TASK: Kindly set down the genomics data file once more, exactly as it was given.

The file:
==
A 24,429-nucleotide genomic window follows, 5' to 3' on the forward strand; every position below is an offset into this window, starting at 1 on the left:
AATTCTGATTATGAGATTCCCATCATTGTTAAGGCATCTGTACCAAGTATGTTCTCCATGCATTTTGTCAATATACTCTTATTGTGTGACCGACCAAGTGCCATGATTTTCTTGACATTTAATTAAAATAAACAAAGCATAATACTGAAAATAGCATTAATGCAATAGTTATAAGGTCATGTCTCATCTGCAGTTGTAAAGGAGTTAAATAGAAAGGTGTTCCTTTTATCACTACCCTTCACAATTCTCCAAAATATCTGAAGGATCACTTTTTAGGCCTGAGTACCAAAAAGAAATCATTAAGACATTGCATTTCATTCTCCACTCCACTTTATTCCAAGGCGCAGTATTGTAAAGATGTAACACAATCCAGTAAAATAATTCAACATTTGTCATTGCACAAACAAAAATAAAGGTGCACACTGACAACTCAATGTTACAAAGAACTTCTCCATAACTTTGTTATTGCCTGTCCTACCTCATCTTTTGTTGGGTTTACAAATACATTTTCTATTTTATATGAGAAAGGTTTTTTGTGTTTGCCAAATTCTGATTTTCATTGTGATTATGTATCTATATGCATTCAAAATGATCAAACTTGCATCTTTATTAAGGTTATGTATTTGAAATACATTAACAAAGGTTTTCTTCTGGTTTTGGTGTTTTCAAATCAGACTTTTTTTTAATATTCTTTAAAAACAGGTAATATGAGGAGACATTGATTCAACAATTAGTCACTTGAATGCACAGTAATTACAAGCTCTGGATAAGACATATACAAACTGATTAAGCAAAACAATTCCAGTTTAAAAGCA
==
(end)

A 24,429-nucleotide genomic window follows, 5' to 3' on the forward strand; every position below is an offset into this window, starting at 1 on the left:
AATTCTGATTATGAGATTCCCATCATTGTTAAGGCATCTGTACCAAGTATGTTCTCCATGCATTTTGTCAATATACTCTTATTGTGTGACCGACCAAGTGCCATGATTTTCTTGACATTTAATTAAAATAAACAAAGCATAATACTGAAAATAGCATTAATGCAATAGTTATAAGGTCATGTCTCATCTGCAGTTGTAAAGGAGTTAAATAGAAAGGTGTTCCTTTTATCACTACCCTTCACAATTCTCCAAAATATCTGAAGGATCACTTTTTAGGCCTGAGTACCAAAAAGAAATCATTAAGACATTGCATTTCATTCTCCACTCCACTTTATTCCAAGGCGCAGTATTGTAAAGATGTAACACAATCCAGTAAAATAATTCAACATTTGTCATTGCACAAACAAAAATAAAGGTGCACACTGACAACTCAATGTTACAAAGAACTTCTCCATAACTTTGTTATTGCCTGTCCTACCTCATCTTTTGTTGGGTTTACAAATACATTTTCTATTTTATATGAGAAAGGTTTTTTGTGTTTGCCAAATTCTGATTTTCATTGTGATTATGTATCTATATGCATTCAAAATGATCAAACTTGCATCTTTATTAAGGTTATGTATTTGAAATACATTAACAAAGGTTTTCTTCTGGTTTTGGTGTTTTCAAATCAGACTTTTTTTTAATATTCTTTAAAAACAGGTAATATGAGGAGACATTGATTCAACAATTAGTCACTTGAATGCACAGTAATTACAAGCTCTGGATAAGACATATACAAACTGATTAAGCAAAACAATTCCAGTTTAAAAGCA